Understanding how satisfactory service relationships can be mutually beneficial in the higher education context

Malhotra, Neeru, Frech, Bernadette, Leeflang, Peter, Kim, Young-Ah and Higson, Helen (2023) Understanding how satisfactory service relationships can be mutually beneficial in the higher education context. European Journal of Marketing, 57(2), pp. 562-598. ISSN (print) 0309-0566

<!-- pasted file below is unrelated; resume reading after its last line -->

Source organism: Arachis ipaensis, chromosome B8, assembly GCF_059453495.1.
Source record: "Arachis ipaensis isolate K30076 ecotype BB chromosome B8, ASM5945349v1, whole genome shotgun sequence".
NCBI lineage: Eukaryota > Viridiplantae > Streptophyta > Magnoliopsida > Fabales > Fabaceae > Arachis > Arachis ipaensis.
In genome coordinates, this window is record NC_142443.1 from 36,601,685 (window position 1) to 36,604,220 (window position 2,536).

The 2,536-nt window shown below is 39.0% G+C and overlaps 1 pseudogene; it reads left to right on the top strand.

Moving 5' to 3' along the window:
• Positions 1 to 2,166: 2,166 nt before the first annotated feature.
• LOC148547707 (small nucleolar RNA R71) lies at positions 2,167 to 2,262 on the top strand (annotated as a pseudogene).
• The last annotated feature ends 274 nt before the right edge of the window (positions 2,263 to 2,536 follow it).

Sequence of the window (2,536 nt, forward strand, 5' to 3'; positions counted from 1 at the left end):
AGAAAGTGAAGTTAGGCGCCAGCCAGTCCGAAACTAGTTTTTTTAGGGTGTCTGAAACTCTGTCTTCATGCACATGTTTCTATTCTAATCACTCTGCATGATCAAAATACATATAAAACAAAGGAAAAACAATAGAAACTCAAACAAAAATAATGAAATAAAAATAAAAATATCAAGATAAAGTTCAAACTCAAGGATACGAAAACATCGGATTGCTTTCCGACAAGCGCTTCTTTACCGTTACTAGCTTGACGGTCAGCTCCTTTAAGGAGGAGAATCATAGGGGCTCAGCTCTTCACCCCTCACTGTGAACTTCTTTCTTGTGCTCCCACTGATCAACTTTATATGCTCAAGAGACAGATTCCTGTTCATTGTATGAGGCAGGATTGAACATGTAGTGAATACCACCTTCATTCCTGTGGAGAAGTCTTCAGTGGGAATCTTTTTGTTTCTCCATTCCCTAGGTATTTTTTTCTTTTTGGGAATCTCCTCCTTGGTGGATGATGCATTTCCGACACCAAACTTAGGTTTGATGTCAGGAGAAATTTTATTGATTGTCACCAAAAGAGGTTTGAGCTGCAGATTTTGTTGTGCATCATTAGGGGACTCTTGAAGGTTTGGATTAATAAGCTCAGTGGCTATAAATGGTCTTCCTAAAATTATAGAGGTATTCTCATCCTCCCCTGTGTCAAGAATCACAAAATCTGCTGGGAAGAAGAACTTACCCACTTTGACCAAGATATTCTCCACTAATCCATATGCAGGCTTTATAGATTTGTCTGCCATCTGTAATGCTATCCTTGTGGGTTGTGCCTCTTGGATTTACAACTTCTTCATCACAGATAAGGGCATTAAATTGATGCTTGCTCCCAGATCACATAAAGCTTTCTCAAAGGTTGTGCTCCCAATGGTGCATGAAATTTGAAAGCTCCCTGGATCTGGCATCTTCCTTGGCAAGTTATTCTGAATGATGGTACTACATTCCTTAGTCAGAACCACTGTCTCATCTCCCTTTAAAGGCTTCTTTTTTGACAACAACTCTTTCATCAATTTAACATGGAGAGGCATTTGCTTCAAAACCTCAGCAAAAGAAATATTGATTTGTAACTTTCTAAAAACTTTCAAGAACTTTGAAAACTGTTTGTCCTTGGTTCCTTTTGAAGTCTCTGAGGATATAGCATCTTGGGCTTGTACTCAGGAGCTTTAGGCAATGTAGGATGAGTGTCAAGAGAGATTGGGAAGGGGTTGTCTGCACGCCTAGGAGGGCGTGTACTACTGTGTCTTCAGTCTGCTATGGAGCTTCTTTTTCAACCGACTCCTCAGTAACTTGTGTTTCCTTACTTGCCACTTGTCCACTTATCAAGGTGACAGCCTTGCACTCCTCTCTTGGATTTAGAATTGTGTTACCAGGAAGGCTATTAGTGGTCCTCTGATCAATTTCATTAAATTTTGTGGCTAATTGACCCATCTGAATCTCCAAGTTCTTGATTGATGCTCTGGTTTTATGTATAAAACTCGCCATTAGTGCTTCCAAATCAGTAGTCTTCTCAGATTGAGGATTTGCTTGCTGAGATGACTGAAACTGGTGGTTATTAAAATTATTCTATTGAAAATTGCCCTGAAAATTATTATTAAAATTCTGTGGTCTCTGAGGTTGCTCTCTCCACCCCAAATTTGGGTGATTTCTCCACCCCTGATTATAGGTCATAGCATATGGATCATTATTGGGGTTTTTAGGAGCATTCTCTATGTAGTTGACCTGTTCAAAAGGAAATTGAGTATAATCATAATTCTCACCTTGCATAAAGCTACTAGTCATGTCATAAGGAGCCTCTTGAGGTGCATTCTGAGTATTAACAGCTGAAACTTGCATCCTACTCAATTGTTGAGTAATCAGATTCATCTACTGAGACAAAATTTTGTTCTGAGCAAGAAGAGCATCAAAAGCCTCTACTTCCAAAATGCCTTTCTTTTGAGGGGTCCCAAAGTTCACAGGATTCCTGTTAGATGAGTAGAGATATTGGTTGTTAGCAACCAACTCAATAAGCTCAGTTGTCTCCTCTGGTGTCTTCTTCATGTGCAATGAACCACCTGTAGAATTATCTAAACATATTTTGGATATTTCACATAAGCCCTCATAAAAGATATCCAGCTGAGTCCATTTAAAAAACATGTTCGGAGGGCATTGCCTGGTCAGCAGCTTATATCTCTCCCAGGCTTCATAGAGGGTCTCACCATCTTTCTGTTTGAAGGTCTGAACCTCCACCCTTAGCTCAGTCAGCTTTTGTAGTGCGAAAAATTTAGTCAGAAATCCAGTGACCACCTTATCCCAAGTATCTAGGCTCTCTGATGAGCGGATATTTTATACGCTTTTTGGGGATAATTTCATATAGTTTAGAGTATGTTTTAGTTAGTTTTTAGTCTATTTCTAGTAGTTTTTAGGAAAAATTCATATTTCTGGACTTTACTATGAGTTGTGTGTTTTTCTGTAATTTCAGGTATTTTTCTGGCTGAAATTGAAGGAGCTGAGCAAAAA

Purpose: While extant research has predominantly focused on outcomes of customer satisfaction that benefit the focal firm such as customer engagement behaviors (CEBs), little is done to understand human capital-related outcomes that directly benefit customers and thus benefit the firm indirectly. Drawing on the theory of reasoned action, broaden-and-build theory of positive emotions and human capital theory, this study aims to understand how and why a satisfied customer benefits the firm directly (CEBs) and indirectly (human capital-related outcomes). Methodology: Following a sequential mixed-methods approach, two studies are conducted in an extended service encounter context (higher education) where customers also constitute key human capital of the service firm. First, a qualitative study is conducted, which is then followed by a quantitative study. Survey data collected from students working as interns in organizations and their immediate managers resulted in 209 ?intern-manager? dyads. Findings: Our findings demonstrate that customer satisfaction on its own does not substantially account for either human capital-related outcomes or CEBs (except WOM). Both emotional and cognitive mechanisms play key and unique mediating roles in translating satisfaction into outcomes that benefit a service firm directly and indirectly by benefiting its customers. Originality: This study contributes to the literature by providing a deeper understanding of how and why customer satisfaction influences outcomes that not only benefit the firm but also its customers in extended service encounter context. Practical Implications: This investigation provides a deeper understanding of the significance of customer satisfaction by demonstrating how and why satisfied customers increase firm value beyond purchase, for instance, by being direct (through positive WOM) and indirect (through enhanced human capital performance) promoters, consultants (through participation) or investors (through monetary giving). A key implication of our research is that simply enhancing customer satisfaction on its own may not suffice as our findings suggest that satisfaction translates into beneficial outcomes only when satisfaction is channelled towards enhancing customer perceptions of competence and their positive emotions.

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